2013
Gunderloch Riesling Spatlese Nackenheimer Rothenberg
750ml
$49.99
$39.99
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2015 Domaine Girard Pays D'oc Pinto Noir 750ml

2015 Domaine Girard Pays D'oc Pinto Noir

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Price: $8.99

Availability: 3

Available Vintages:
2015(750ml)  


Varietal: Pinot Noir
Pinot Noir is responsible for some of the world’s finest wines. Famed for producing the red wines of Burgundy and the Côte d’Or in particular, it is now widely grown in cool climates across Califonia and Oregon, and with increasing success in New Zealand. Although typically used to produce varietal wines, Pinot Noir makes a significant contribution in the wines of Champagne, where it is vinified as a white wine and blended with Cardonnay and Pinot Meunier. On the whole, fresh summer fruit of strawberries, raspberries and red cherries tend to be the identifying qualities, however richer versions express darker fruit including black cherries (kirsch), cherry cola, leather and violets to name a few.

Country: France
A country viewed by many as the home of fine wine, it is almost unique in terms of how embedded food and wine is in the nations culture. Given the diverse geography, with so much of the country providing the climate and soil suitable for viticulture, it is no surprise that its produces such an extensive and varied selection of wines. It is the country from where the vast majority of the New World's most popular "international" grapes and stylistic influences originate. While there might seem to be an alarming disparity between the most sought after wines (were a case might set you back as much as a deposit on a small house) and the millions of gallons of vin de table filling up the European wine lake every year, there is so much great value to be found between the two extremes. Bordeaux, Burgundy, Champagne, and the Rhone may still dominate the market for fine wine, but regions including the Loire, Alsace, Languedoc & Roussillon and the South West are increasingly becoming excellent sources of good quality, affordable wines.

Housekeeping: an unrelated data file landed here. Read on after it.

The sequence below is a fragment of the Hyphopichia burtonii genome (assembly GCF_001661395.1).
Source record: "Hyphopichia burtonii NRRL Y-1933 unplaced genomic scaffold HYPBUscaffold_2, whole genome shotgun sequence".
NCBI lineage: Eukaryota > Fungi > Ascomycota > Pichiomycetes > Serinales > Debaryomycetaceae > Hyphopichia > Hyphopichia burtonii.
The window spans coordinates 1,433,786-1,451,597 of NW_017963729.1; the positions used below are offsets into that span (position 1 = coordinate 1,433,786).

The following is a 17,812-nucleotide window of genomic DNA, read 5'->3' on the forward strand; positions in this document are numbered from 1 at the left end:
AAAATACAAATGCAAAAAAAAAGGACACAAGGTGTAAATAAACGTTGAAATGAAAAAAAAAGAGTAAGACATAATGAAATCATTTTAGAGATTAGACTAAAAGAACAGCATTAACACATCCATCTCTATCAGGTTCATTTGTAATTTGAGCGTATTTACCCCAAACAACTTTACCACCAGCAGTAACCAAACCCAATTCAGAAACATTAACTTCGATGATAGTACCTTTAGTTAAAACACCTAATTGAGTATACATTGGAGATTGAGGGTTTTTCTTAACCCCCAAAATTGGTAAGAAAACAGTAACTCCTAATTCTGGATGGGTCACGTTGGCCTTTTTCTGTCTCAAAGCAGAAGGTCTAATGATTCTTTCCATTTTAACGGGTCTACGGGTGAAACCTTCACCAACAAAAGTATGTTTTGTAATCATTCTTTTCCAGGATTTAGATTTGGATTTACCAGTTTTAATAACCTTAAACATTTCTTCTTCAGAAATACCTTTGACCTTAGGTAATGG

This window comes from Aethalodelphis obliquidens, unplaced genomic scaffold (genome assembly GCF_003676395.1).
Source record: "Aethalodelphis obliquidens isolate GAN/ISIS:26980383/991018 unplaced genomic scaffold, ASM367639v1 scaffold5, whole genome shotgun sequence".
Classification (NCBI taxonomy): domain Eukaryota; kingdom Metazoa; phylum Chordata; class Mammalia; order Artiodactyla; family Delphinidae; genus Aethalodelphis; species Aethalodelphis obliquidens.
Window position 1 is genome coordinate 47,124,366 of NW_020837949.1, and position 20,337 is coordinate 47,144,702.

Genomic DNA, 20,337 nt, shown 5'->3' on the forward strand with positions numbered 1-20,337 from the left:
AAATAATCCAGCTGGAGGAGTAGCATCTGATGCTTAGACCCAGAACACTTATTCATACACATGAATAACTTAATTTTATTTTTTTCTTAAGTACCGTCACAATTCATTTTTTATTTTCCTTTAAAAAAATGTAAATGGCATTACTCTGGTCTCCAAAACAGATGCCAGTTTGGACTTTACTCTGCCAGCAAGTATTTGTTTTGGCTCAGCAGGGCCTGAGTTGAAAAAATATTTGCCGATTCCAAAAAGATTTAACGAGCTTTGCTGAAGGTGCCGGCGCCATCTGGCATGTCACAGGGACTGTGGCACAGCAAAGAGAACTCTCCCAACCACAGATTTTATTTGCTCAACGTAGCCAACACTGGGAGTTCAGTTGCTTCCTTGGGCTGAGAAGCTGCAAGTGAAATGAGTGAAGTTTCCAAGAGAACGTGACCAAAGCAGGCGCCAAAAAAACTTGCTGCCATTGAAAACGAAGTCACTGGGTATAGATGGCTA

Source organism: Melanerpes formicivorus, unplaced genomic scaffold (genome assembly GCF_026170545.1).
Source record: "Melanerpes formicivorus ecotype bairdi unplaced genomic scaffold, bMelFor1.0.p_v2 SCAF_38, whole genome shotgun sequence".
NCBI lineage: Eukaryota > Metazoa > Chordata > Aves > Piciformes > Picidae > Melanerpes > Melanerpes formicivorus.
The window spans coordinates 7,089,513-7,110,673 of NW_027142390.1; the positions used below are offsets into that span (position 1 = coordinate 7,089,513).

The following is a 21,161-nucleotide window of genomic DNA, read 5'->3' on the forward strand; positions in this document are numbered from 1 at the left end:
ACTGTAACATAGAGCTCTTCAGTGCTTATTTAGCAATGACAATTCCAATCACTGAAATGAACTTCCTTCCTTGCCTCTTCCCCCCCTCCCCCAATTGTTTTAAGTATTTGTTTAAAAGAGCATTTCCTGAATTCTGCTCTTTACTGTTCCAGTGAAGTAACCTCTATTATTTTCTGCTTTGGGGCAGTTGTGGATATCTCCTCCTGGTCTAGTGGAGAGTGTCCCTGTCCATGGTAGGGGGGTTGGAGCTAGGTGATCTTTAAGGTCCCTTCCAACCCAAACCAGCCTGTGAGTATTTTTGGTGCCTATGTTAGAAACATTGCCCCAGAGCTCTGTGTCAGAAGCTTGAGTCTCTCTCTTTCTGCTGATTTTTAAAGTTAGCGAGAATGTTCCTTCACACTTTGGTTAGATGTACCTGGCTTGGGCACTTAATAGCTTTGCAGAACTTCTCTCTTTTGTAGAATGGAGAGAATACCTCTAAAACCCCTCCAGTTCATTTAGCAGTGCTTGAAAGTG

Region: Languedoc and Roussillon
The Languedoc and Roussillon are two adjoining but distinctly separate wine regions in southern France. The Languedoc consists of two main regions: The Aude, home to the sub-regions of Limoux, Corbieres, Fitou, Minervois, and the Herault, which includes Picpoul de Pinet and the vin doux naturels producing regions of Banyuls, Frontignan, Lunel and Mireval.

Sub-Region: Vin de Pays d'Oc
The history of Vin de Pays d'Oc wines can be traced back to the 5th century, when the Greeks planted the first vineyards near Narbonne. Along with parts of Provence, these are considered to be France’s oldest vineyards. Despite being an important winemaking center for centuries, the region is often considered the “new world” region of France. The region has been undergoing a quality revolution over the last 20 years, particularly since much of its wines became part of the AOC system. With 740,300 acres of vineyards — approximately one third of the country’s vineyards and wine production — the region is three times the size of Bordeaux and the world’s largest vineyard area. The region is known for medium- to full-bodied reds, dry rosés, dry and sparkling white wines and sweet red and white wines. It is home to numerous grape varieties including Merlot, Cabernet Sauvignon, Sauvignon Blanc and Chardonnay. The traditional Rhône grapes of Mourvedre, Grenache, Syrah and Viognier are also prominent here.

Type: Red
Red wine is wine made from dark-coloured grape varieties. The color of red differs based on the grapes variety or varieties used. Interestingly, black grapes yield a juice that is greenish-white. The actual red color comes from anthocyan pigments (also called anthocyanins) from the skin of the grape (exceptions are the relatively uncommon teinturier varieties, which produce a red colored juice). Most of the production centers around the extraction of color and flavor from the grape skin.